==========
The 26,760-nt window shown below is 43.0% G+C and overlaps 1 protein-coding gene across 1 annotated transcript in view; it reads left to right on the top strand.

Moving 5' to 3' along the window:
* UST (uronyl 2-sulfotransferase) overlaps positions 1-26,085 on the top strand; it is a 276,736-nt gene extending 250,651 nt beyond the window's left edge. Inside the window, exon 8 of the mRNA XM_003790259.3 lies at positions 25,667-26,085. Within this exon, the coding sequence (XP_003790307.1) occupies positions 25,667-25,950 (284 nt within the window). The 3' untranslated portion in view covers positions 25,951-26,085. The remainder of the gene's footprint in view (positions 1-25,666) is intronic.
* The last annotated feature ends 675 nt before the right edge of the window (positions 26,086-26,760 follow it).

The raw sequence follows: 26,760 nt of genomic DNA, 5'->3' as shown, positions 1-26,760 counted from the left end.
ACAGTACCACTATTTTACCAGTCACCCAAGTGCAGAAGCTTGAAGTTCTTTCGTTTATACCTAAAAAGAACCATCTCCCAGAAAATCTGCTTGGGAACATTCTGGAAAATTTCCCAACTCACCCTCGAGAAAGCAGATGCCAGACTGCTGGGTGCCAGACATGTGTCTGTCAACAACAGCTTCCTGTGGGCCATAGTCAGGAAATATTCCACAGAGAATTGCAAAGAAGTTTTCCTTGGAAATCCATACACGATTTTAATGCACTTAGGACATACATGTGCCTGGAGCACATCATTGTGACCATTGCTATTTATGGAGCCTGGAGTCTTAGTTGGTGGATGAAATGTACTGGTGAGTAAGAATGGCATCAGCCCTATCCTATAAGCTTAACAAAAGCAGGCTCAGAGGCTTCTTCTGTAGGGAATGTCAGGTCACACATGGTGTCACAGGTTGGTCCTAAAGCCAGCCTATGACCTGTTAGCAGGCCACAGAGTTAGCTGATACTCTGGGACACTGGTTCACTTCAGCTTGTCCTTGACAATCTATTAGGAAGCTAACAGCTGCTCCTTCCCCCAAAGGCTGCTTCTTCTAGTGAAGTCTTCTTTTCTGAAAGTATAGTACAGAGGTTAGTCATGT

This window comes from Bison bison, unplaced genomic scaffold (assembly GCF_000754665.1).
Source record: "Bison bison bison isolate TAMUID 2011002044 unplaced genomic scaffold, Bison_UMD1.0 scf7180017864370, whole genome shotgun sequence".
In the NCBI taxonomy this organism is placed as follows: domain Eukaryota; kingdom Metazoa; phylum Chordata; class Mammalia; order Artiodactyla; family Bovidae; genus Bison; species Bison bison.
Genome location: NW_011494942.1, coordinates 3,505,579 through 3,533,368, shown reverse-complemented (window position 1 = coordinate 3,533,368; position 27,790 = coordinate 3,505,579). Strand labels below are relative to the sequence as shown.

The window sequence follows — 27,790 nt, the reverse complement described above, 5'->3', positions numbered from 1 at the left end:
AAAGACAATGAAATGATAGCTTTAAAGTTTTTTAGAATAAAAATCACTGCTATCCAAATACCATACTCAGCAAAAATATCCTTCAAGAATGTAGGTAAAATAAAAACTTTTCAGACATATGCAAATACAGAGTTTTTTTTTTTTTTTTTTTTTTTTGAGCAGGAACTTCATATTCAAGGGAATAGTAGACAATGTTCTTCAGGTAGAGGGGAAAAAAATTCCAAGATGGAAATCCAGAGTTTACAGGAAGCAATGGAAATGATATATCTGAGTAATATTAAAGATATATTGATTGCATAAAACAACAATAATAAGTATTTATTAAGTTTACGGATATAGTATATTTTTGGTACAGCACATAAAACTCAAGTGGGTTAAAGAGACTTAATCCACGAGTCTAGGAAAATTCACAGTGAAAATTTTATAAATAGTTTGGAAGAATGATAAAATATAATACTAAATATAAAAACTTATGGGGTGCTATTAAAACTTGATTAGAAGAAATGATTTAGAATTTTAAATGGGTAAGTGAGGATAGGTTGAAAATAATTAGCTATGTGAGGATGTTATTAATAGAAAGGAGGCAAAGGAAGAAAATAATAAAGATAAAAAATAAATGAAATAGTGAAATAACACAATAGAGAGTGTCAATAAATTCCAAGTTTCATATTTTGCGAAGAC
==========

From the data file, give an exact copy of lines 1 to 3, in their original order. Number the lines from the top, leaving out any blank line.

The 26,760-nt window shown below is 43.0% G+C and overlaps 1 protein-coding gene across 1 annotated transcript in view; it reads left to right on the top strand.

Moving 5' to 3' along the window:
* UST (uronyl 2-sulfotransferase) overlaps positions 1-26,085 on the top strand; it is a 276,736-nt gene extending 250,651 nt beyond the window's left edge. Inside the window, exon 8 of the mRNA XM_003790259.3 lies at positions 25,667-26,085. Within this exon, the coding sequence (XP_003790307.1) occupies positions 25,667-25,950 (284 nt within the window). The 3' untranslated portion in view covers positions 25,951-26,085. The remainder of the gene's footprint in view (positions 1-25,666) is intronic.